To follow up on Tom Riggins' intelligent response to the Senate bill, the "revisions" in it from the rejected House Bill were largely tax benefits for the core constituents of the Republican right, namely finance capital and the wealthy. A few commentators were making the point that this may make the present bill harder to pass in the house because it will lead the bill to lose more votes from progressive Democrats.
This bill deserves to be rejected in this form, but, of greater importance, the leadership of the opposition must come from progressives in Congress, if there is to be legislation in the very near future that will address the crisis (as I believe there must be). The professional politicians who crafted the Senate bill were responding to the fact that two thirds of the House Republicans voted against it, that the "left-right" alliance against it was one where the "free market" rightwing Republicans clearly had the upper hand and were the ones to whom concessions had to be made, which is exactly what the Senate bill does.
As Tom said, lowering interest rates on mortgages, ending foreclosures, letting judges set mortgage rates are major concessions that should be put in any "bailout" legislation. But there are other things, like repeal of Gramm-Leach, repayment provisions, that can and should be put in the legislation (all of which would alienate the rightwing Republicans who voted against the initial proposal, but would both expose and isolate them).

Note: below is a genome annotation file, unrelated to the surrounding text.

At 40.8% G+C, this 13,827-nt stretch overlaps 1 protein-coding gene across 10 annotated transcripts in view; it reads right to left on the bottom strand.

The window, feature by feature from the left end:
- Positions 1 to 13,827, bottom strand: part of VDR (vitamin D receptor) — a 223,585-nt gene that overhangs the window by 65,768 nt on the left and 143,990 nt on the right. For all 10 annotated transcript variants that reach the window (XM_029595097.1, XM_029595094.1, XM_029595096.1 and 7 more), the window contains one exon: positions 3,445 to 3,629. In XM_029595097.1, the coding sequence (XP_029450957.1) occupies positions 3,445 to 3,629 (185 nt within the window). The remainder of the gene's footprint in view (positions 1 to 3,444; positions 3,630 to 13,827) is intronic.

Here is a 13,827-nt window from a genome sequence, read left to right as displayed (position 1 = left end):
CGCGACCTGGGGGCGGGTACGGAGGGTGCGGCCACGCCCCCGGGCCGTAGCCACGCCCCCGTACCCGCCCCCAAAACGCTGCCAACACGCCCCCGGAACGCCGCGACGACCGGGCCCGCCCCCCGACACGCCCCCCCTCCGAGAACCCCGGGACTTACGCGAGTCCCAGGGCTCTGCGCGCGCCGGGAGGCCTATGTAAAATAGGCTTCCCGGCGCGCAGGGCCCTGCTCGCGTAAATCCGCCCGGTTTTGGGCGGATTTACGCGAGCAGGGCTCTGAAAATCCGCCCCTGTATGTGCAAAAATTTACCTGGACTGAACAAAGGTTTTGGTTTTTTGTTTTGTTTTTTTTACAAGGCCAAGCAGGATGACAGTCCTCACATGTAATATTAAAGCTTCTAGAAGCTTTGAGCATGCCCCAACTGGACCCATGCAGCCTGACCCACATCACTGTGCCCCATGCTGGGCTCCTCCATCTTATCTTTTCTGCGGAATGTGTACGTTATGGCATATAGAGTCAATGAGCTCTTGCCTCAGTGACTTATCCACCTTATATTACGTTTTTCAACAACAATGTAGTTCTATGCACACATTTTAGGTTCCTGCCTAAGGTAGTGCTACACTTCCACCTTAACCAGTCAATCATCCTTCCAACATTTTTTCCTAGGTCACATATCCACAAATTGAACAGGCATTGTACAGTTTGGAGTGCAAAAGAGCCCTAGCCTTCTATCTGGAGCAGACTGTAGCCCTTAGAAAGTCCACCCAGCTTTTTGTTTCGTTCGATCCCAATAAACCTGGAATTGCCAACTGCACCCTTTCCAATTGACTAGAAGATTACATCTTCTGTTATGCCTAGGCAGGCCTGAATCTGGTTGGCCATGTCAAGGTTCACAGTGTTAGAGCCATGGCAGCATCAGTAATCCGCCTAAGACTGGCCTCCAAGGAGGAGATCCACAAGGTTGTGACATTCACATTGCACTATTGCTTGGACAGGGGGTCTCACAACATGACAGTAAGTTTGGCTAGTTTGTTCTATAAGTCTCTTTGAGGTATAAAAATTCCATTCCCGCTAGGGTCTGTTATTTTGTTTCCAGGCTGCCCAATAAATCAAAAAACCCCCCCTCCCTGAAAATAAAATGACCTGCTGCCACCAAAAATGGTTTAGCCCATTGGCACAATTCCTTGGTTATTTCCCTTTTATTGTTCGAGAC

I hope that what I fear will happen won't happen, that the Senate bill will pass because the "concessions" to those who are directly responsible for the crisis in class terms will lead them change their votes and support it, since "free market" capitalism will once more enable them to take the money and run.
As for Tom's comment on the Bourbons forgetting and learning nothing from history, one should always remember the famous words of the last pre revolution Bourbon Queen, Marie Antoinette, "let them eat cake." I can just hear Sarah Palin tonight, asked about the effects of the Senate bill on working people, say "let them eat Pizza."